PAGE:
The 17th Sunday in Ordinary Time at St Mark Catholic Church in Norman, OK
July 28, 2002
1 Kings 3:5, 7-12 + Romans 8:28-30 + Matthew 13:44-52
Matthew comes now to the end of Chapter 13, and the next discourse is about to begin: a discourse on Discipleship. His Jesus has drawn us in side. The parable of seed sown everywhere was spoken to the crowds by the lake side, and the final parable of the net is spoken from within to those who have asked and sought the meaning of these parables and shown desire to find the kingdom of heaven. For some that effort is as easy as tripping over something that was right in front of them. For others, it is a labor of desire that goes on and on. In either case, we have learned that it takes “Understanding” that has nothing to do with cognitive awareness, but rather with a commitment to act out what we believe.
What Jesus hands on to those who have shown their desire to go in, to go deeper, to ask the big questions about the meaning of his teaching, and to seek understanding in the face of scorn and ridicule is WISDOM. It is his gift in Chapter Thirteen to those who will now become his disciple/companions. Be wise enough, says Jesus, to know that the reign of God is more important than any other value. Be wise enough to give yourself to that reign in all you are and all you do.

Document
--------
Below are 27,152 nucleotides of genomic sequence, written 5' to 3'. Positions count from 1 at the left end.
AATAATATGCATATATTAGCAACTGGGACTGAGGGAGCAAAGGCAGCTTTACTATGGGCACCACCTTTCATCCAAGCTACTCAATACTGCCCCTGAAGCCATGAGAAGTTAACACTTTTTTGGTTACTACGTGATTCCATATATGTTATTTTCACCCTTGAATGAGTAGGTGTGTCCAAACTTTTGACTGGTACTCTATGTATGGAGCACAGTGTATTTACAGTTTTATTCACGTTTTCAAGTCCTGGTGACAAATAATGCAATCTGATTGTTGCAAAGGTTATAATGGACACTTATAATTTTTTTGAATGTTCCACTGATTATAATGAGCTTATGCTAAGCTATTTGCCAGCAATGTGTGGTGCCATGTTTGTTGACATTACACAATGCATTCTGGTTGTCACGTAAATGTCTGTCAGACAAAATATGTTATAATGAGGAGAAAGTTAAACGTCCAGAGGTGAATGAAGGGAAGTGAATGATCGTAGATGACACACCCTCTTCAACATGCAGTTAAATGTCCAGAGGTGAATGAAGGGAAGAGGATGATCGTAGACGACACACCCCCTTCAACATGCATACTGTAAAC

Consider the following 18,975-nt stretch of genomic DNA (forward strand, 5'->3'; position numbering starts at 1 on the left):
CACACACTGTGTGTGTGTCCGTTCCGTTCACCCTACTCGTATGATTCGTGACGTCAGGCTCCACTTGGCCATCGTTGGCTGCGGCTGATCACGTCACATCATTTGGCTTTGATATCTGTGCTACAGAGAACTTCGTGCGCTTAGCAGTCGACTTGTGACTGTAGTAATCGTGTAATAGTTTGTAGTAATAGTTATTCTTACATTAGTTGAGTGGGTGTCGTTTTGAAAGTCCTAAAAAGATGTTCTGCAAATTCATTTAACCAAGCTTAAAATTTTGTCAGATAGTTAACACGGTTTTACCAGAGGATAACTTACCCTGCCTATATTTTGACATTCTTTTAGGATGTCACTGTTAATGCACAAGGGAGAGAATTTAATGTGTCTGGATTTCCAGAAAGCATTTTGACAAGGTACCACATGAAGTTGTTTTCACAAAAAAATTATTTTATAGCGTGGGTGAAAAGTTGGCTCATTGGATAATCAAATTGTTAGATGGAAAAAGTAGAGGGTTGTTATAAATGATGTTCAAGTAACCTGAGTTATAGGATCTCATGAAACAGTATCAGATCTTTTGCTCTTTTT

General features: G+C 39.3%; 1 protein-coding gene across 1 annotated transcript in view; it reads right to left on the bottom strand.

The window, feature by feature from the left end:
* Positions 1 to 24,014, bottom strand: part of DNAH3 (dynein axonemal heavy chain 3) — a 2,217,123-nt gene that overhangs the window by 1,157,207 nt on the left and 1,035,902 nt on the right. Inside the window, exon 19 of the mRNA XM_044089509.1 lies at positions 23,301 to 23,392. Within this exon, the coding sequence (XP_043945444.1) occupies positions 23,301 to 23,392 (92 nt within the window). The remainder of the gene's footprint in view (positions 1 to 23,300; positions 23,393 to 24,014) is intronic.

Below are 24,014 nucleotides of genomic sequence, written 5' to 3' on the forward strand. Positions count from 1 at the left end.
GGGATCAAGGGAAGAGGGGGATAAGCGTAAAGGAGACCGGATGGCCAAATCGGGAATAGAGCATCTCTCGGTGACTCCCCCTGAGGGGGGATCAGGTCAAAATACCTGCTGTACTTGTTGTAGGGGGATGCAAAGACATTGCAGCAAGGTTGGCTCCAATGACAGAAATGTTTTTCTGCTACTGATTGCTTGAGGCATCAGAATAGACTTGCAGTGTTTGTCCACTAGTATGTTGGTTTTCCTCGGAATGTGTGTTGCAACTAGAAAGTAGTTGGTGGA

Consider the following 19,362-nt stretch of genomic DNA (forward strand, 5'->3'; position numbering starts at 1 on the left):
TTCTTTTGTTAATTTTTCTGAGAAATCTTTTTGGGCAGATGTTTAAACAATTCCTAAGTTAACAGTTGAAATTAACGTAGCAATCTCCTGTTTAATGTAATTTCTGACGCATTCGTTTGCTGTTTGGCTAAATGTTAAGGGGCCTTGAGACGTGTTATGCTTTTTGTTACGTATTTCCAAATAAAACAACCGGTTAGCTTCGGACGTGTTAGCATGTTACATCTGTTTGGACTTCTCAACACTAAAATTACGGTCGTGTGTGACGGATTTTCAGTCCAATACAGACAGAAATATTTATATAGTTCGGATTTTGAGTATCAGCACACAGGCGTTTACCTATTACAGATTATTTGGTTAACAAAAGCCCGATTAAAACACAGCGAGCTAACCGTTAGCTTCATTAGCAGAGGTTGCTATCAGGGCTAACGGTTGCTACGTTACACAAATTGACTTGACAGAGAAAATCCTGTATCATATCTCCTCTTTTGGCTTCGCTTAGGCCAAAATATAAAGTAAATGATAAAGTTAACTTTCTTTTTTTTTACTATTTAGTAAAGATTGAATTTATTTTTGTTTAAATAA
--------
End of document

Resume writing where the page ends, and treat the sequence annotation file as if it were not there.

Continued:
As the Gospel will continue to unfold, we shall see this Wisdom in Jesus. We shall see this Wisdom as Jesus personified. The Liturgy this day gives us hints from the Old Testament about this treasured gift in the story of Solomon. It urges us to be like the scribe at the end of this chapter who can reach into that Old Testament to bring forth this Wisdom and give it life in Jesus Christ.
This “Wisdom” is not the same as “Intelligence”. Smart people are not necessarily wise people. Those who possess Wisdom know how to live, how to distinguish right from wrong, truth from a lie, what brings goodness from what brings harm, what is authentic and what is false. The Wise can recognize and pursue true and lasting values like the people in the story Jesus tells us today.
The mind, the heart, and the attitude of Jesus Christ must be ours if we are to be Wise and possess the treasure that he has come to give us in himself. In Him we shall become wise enough to serve others as he served, indiscriminately, without playing favorites, and always without judgment. This in the end is what it shall be to live in the reign of God. We shall take the long view in this world, looking toward what has begun among us and what it shall become. We shall judge the true value of everything and everyone in terms of eternity. In other words, what will this person, this experience or even this joy or this suffering mean to us at the end? Will it pass with us to the other side? If not, the wise will ask if it is worth all the effort, energy and attention we are tempted to give. We shall, if we become wise, leave most matters to God who is Wisdom and to Jesus who is Wisdom Incarnate. The more we put on Christ, the more wisdom we shall possess, and perhaps the best evidence of our growth in that wisdom is to ask for it in our prayer.